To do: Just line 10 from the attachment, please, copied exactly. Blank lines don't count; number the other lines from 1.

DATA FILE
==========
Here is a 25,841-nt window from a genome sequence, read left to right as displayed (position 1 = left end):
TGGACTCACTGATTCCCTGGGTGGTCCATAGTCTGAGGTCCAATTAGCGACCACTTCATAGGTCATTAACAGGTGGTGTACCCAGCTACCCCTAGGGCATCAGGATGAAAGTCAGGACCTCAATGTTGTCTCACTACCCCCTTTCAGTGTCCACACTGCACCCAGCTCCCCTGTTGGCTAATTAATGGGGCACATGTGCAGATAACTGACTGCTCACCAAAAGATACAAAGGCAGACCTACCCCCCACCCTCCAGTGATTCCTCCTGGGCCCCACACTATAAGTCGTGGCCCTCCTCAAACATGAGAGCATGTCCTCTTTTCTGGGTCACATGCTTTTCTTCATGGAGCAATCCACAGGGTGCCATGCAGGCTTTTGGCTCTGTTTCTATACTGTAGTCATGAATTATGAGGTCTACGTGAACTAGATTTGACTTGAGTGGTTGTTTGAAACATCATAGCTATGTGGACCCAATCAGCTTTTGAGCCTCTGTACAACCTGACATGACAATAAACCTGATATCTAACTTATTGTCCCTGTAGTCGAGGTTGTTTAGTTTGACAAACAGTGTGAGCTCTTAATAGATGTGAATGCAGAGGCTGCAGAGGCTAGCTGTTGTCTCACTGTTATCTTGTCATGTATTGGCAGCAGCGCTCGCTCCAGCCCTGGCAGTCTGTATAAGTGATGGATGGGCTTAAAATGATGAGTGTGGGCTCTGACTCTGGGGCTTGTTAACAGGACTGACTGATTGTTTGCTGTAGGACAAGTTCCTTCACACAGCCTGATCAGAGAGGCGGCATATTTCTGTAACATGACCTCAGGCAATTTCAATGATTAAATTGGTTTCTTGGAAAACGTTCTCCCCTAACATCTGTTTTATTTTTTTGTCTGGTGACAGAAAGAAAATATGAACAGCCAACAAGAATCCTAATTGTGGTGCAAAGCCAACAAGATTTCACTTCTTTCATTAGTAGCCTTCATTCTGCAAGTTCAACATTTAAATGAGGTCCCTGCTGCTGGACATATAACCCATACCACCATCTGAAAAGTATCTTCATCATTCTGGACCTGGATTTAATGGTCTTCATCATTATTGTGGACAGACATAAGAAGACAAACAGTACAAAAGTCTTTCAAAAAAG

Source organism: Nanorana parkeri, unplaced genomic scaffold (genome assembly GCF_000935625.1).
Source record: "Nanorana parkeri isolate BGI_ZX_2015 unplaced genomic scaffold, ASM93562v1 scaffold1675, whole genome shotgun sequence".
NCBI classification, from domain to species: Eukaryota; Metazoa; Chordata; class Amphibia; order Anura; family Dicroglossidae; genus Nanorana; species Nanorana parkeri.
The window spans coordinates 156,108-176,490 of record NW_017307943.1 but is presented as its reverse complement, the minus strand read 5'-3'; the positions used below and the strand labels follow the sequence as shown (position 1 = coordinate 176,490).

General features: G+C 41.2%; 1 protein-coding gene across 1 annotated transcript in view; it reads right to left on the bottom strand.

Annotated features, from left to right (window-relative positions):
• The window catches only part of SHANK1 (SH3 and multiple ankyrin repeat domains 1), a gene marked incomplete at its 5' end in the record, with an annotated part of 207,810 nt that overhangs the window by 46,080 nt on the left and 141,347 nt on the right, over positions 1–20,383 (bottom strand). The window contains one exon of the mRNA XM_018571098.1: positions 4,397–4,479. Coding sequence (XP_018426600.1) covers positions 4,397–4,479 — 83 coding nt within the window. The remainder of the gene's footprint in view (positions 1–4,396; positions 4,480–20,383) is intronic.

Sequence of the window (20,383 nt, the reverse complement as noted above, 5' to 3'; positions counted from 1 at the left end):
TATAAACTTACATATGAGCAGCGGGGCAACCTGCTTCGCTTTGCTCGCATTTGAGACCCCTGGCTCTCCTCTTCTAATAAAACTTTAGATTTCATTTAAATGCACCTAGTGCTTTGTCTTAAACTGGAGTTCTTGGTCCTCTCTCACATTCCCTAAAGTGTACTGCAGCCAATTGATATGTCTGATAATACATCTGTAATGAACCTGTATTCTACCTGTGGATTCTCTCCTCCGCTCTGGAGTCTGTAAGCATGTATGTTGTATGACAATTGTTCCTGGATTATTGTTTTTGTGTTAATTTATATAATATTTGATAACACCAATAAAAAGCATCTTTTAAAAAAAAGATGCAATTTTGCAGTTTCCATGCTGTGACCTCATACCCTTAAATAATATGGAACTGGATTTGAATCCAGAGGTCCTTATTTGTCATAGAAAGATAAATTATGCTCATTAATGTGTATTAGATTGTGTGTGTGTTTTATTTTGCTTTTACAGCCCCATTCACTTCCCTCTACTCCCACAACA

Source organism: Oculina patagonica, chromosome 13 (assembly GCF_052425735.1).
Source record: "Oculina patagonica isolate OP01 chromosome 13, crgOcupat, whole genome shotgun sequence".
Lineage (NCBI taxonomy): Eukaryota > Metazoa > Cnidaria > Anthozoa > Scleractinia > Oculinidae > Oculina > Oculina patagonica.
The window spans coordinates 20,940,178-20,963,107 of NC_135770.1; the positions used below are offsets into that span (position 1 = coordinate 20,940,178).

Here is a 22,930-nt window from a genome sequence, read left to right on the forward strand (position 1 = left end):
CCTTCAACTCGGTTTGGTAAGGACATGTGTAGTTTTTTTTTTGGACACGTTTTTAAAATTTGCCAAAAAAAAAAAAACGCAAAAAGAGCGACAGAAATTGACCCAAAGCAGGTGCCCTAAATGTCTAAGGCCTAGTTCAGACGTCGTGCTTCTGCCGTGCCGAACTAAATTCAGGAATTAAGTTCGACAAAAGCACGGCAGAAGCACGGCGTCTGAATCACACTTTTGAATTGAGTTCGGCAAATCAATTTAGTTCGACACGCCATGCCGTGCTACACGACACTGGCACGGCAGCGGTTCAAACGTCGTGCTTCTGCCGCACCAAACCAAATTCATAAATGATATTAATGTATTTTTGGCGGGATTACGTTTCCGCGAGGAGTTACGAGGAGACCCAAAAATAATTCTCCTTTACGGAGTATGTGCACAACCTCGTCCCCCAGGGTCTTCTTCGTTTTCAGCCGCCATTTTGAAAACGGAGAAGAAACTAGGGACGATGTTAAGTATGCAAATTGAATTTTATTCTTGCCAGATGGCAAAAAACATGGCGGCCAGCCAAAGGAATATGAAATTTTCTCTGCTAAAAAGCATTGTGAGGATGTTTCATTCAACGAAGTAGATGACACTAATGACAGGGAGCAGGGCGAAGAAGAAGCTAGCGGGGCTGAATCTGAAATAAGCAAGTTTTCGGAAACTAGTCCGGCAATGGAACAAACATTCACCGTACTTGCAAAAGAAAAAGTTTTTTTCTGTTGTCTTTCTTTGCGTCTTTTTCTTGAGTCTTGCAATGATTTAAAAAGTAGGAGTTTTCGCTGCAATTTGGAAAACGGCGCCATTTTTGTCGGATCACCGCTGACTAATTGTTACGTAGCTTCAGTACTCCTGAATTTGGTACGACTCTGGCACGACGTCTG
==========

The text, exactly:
Sequence of the window (20,383 nt, the reverse complement as noted above, 5' to 3'; positions counted from 1 at the left end):